Notice that now we have two user-supplied functions on the path.  The first one will have decided that the event can't be handled out at the edge, and forwarded the request to the cloud, probably via a message queuing layer that I haven't actually shown, but represented using a double-arrow: ===>.  This could have chosen to store the request and send it later, but with luck the link was up and it was passed to the cloud instantly, didn't need to sit in an arrival queue, and was instantly given to the cloud's IoT Hub, which in turn finally passed it to the cloud function server, the cloud function (CF) and the Micro Service.

The Micro Service may actually be a whole graph of mutually supporting Micro Services, each running on a pool of nodes, and each interacting with some of the others.  The cloud's "App Server" probably hosts these and provides elasticity if a backlog forms for one of them.

We also have the difficulty that many sensors capture images and videos.  These are initially stored on the device itself, which has substantial capacity but limited compute power.  The big issue is that the first link, from sensor to the edge hub, would often be bandwidth limited.  So we can't upload everything.  Very likely what travels from sensor to hub is just a thumbnail and other meta-data.  Then the edge function concludes that a download is needed (hopefully without too much delay), sends back a download request to the imaging device, and then the device moves the image to the cloud.

Moreover, there are industry standards for uploading photos and videos to a cloud, and those put the uploaded objects into the edge version of the blob store (short for "binary large objects"), which in turn is edge aware ands will mirror them to the main cloud blob store.  Thus we have a whole pathway from IoT sensor to the edge blob server, which will eventually generate another event later to tell us that the data is ready.  And as noted, for data that needs to reach the actual cloud and can't be processed at the edge, we replicate this path too, moving that image via the queuing service to the cloud.

So how long will all of this take?  Latencies are high and bandwidth low for the first hop, because sensors rarely have great connectivity, and almost never have the higher levels of power required for really fast data transfers (even with 5G).  So perhaps we will see a 10ms delay at that stop, plus more if the data is large.  Inside the edge we should have a NUMA machine or perhaps a small cluster, and can safely assume 10G connections with latencies of 10us or less, although of course software like TCP will often impose its own delays.  The big delay will probably be the handoff to the user-defined function, F.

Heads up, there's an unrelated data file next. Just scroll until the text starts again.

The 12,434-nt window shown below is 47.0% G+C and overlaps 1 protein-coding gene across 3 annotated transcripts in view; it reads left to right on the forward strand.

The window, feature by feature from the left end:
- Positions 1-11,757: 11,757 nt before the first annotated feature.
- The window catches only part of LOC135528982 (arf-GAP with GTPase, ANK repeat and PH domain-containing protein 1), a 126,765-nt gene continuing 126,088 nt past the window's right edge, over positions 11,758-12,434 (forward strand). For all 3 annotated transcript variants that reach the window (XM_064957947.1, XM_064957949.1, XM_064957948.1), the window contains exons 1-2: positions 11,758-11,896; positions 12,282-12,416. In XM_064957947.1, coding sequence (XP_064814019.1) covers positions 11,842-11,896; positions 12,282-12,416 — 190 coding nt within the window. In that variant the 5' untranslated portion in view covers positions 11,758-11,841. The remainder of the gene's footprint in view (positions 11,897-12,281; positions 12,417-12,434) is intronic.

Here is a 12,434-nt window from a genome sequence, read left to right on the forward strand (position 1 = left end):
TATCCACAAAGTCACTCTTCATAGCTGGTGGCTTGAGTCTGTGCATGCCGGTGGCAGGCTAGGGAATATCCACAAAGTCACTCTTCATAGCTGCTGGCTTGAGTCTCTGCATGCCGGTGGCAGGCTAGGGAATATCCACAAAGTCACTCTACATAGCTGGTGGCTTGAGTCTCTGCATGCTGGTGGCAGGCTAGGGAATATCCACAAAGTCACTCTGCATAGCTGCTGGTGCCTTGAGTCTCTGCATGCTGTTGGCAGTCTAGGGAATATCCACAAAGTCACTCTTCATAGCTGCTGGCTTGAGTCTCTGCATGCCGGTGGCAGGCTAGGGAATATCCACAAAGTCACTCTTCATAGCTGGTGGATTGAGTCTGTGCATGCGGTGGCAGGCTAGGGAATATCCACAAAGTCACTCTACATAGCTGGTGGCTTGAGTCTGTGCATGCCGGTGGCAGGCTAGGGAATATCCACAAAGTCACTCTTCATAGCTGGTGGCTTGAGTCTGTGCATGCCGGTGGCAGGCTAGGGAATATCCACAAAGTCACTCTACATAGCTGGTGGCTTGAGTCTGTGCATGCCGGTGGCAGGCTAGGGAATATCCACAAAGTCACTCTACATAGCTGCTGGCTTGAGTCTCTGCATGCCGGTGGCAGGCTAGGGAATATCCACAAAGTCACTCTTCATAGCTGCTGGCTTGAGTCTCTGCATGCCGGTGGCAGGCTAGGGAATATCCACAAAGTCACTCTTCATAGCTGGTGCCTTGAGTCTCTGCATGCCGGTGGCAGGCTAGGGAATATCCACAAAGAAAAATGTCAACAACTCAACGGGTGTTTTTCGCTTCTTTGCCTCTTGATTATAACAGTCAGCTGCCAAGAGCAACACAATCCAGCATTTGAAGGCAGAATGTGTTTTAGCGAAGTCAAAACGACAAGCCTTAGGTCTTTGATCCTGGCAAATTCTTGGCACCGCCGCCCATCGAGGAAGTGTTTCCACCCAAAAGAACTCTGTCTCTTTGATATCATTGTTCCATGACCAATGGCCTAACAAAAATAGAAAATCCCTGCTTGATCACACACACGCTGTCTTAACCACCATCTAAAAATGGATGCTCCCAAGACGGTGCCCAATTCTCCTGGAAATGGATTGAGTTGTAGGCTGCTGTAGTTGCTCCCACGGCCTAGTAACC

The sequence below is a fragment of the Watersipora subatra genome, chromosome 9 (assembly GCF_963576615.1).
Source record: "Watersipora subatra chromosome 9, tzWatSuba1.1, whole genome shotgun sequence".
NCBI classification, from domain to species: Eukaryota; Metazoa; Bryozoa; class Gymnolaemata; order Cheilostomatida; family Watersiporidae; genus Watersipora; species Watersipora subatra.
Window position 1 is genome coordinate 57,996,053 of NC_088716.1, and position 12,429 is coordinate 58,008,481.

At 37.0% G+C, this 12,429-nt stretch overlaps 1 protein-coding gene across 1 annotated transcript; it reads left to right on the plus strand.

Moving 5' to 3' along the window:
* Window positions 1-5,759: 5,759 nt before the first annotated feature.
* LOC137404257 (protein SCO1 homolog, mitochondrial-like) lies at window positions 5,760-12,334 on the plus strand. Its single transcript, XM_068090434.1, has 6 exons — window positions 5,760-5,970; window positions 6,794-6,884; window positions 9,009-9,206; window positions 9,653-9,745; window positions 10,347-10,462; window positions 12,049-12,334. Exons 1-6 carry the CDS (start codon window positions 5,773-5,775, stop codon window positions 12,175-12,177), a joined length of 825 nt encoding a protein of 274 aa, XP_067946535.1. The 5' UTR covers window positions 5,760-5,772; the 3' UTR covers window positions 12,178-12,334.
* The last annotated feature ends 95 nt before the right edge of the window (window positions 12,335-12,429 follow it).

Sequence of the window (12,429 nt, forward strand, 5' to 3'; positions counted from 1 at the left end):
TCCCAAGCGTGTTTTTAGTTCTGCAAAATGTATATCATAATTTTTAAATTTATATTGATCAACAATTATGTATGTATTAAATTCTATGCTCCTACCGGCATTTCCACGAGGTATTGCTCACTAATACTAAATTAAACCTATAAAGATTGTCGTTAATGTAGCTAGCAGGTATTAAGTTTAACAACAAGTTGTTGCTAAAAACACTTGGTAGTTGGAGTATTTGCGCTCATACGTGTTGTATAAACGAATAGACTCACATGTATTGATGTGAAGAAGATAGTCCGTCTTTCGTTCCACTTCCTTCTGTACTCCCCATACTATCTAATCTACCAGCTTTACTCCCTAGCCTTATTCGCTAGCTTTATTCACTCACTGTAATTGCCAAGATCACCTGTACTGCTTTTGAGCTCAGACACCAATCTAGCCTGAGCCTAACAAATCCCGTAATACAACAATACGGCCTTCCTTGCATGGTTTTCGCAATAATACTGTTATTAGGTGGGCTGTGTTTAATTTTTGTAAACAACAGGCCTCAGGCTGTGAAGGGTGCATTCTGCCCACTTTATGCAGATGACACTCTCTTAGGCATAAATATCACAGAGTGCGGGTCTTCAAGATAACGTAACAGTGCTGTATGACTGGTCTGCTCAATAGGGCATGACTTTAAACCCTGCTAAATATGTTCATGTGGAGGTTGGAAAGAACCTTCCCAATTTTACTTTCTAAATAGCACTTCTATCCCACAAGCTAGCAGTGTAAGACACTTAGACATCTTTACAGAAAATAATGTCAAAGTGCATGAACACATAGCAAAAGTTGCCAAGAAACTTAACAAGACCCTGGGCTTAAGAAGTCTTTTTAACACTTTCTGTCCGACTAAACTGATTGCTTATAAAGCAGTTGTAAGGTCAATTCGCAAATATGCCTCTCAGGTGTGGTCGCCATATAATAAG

My guess is that for an event that requires downloading a small photo, the very best performance will be something like 50ms before F sees the event (maybe even 100ms), then another 50-100 for F to request a download, then perhaps 200ms for the camera to upload the image to the blob server, and then a small delay (25ms?) for the blob server to trigger another event, F', saying "your image is ready!".  We're up near 350ms and haven't done any work at all yet!

Because the function server is limited to lightweight computing, it hands off to our micro-service (a quick handoff because the service is already running; the main delay will be the binding action by which the function connects to it, and perhaps this can be done off the critical path).  Call this 10ms?  And then the micro service can decide what to do with this image.

Add another 75ms or so if we have to forward the request to the cloud.  So the cloud might not be able to react to a photo in less than about 500ms, today.

None of this involved a Jim Gray kind of analysis of contention and backoff and retry.  If you took my advice and used Derecho for any data replication, the 500ms might be the end of the story.  But if you were to use a database solution like MongoDB (CosmosDB on Azure), it seems to me that you might easily see a further 250ms right there.

What should one do about these snowballing costs?  One answer is that many of the early IoT applications just won't care: if the goal is to just journal that "Ken entered Gates Hall at 10am on Tuesday", a 1s delay isn't a big deal.  But if the goal is to be reactive, we need to do a lot better.

I'm thinking that this is a great setting for various forms of shortcut datapaths, that could be set up after the first interaction and offer direct bypass options to move IoT events or data from the source directly to the real target.  Then with RDMA in the cloud, and Derecho used to build your micro service, the 500ms could drop to perhaps 25 or 30ms, depending on the image size, and even less if the photo can be fully handled on the IoT Edge server itself.